Olivia Mary de Havilland was born to a professor father and an actress mother, both English, in Tokyo, Japan on July 1st, 1916. When she was only a toddler, her parents separated; she and her baby sister living in California with her mother. Later, a stepfather bristled at the young girl's aspirations in the arts. She played, as seen here, Alice in Wonderland at age 17 and eventually progressed to community and finally professional theatre, moving in with a friend rather than buckle under to her stepfather's line of thinking.
Having wound up as Hermia in Max Reinhart's celebrated stage production of "A Midsummer Night's Dream," she was convinced to do the movie version of it, although at heart she wished to become a teacher. Nonetheless, she signed a Warner Brothers contract and was soon busy working before the camera. She was also put through her paces in countless publicity photos, such as this one. Such cheesecake would soon become a rarity for her.
No, this is not a portrait staged in the executive washroom of Warner Brothers! Just part of the job for a young starlet, being photographed in virtually every conceivable way...
...from the sublime... the ridiculous... the patently insane! But De Havilland wasn't going to have to endure much of this nonsense for very long. She quickly became a useful leading lady in many of the studio's most popular features.
When Robert Donat declined to appear in Captain Blood (1935), Warners took a chance on newcomer Errol Flynn, who instantly became a sensation and, with Olivia as his leading lady, began a fruitful collaboration that resulted in one of the screen's most captivating pairings ever!
His roguish reputation and adventuresome attitude perfectly complimented her playful ladylike image. In The Adventures of Robin Hood (1938) and other films, they were a practically perfect on-screen couple. 
In this one, The Private Lives of Elizabeth and Essex (1939), Flynn was, to me, at his all time height of beauty, though she was disppointed to be cast third behind Bette Davis as Elizabeth. She and Davis would have intersecting careers and otherwise cross paths for many decades to come.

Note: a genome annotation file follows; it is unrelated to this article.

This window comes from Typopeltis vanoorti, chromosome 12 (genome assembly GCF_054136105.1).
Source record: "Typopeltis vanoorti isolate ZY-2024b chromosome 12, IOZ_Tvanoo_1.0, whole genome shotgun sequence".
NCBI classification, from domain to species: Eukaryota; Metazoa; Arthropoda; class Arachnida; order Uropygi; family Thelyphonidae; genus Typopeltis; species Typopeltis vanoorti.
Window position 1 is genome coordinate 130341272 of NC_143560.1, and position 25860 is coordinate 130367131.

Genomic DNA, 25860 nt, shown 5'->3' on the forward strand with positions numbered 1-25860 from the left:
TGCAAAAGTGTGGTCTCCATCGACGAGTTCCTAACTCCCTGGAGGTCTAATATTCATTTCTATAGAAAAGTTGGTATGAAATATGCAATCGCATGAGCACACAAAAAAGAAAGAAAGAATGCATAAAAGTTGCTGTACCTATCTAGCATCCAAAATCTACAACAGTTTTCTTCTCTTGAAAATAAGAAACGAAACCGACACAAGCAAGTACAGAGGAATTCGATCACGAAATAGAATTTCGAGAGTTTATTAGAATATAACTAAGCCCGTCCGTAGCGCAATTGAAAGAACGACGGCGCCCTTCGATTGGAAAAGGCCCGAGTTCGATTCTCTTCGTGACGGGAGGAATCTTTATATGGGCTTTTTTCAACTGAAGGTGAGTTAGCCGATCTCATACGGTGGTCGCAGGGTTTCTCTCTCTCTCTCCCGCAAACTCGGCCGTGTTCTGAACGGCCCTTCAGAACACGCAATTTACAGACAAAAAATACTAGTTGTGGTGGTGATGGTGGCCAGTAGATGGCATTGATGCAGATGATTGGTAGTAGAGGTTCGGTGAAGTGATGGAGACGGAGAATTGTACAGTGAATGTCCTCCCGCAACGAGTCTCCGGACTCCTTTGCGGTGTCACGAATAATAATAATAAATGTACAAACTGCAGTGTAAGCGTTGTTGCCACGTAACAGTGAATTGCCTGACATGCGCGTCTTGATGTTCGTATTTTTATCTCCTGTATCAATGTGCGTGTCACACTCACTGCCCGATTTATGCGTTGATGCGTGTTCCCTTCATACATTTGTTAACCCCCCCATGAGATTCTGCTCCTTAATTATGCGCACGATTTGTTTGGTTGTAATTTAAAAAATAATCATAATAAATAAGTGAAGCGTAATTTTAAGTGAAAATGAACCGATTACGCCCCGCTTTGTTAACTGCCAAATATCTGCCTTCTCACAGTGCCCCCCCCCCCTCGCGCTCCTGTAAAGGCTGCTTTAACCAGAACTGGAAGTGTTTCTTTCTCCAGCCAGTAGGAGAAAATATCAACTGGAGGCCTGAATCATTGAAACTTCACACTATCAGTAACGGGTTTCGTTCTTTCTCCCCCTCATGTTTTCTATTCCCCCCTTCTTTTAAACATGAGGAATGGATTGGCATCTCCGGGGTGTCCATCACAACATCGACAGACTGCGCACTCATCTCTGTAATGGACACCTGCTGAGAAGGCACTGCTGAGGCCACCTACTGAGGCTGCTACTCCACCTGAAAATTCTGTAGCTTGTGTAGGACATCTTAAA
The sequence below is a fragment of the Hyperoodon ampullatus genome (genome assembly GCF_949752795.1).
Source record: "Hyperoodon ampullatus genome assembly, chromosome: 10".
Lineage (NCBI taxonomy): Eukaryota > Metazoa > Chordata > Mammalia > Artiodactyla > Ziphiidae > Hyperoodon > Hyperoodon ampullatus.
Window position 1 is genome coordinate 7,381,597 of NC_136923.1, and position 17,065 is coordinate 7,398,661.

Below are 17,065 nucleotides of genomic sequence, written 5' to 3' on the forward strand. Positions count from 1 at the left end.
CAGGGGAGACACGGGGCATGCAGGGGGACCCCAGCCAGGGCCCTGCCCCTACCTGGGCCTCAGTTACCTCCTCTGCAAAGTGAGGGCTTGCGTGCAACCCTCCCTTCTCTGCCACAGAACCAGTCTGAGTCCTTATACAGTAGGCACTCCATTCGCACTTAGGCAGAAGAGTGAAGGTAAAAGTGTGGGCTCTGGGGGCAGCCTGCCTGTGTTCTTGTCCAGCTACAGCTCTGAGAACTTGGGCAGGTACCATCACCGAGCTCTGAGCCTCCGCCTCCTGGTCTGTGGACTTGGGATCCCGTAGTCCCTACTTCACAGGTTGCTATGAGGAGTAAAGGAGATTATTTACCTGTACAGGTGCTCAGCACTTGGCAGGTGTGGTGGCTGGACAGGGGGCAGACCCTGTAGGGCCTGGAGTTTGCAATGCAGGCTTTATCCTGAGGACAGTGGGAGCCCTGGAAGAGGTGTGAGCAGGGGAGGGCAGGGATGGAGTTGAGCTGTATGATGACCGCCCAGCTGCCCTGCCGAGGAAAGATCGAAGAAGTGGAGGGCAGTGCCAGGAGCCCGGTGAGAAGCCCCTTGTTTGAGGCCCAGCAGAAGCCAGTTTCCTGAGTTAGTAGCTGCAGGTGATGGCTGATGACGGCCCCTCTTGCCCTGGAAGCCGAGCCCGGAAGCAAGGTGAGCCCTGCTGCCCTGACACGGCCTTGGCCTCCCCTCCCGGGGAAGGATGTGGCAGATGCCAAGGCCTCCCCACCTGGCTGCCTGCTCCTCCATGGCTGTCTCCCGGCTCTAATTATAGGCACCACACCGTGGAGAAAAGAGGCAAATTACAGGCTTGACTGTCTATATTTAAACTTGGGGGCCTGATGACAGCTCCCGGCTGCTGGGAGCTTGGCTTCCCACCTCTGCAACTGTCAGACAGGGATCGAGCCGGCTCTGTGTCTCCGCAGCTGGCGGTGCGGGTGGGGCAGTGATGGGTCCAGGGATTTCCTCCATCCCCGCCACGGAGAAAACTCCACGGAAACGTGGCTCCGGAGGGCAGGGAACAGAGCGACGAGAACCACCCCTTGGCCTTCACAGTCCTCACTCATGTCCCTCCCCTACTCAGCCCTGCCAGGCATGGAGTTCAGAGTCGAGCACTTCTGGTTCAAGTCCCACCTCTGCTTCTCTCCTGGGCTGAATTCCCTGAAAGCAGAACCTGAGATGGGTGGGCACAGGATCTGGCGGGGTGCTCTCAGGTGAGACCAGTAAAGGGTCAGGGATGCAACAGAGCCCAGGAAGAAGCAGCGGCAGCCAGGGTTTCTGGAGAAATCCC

Reportedly, de Havilland never got to truly consummate the relationship between Errol and herself, which may be why so much romantic tension, chemistry and electricity existed between the two. She did dearly love him, however, and he thought the world of her as well (though Flynn never really seemed to care very deeply about most of the women - including his wives! - that he was involved with.)
In 1938, de Havilland went to the boss's wife and pleaded for help to be released by Warner Brothers in order to take part in the David O. Selznick production of Gone with the Wind (1939.) The Herculean movie, based on a staggeringly popular novel, was THE film of the year and remained an event telecast (and successful cinema re-release) for decades after. As Melanie Wilkes, she would retain a special place in the hearts of the movies fans forever after. Though the highly genteel character has its detractors, Melanie winds up being far more gutsy, resilient, fair-minded and forgiving than she is sometimes given credit for.
At that year's Oscar ceremony, de Havilland found herself pitted against Hattie McDaniel in the Best Supporting Actress category. The unforgettable McDaniel won, in a remarkably progressive decision. And though de Havilland admired and appreciated her costar's contribution, it was nonetheless crushing to lose the award. She would strive in the future to land roles worthy of recognition, though it wasn't easy.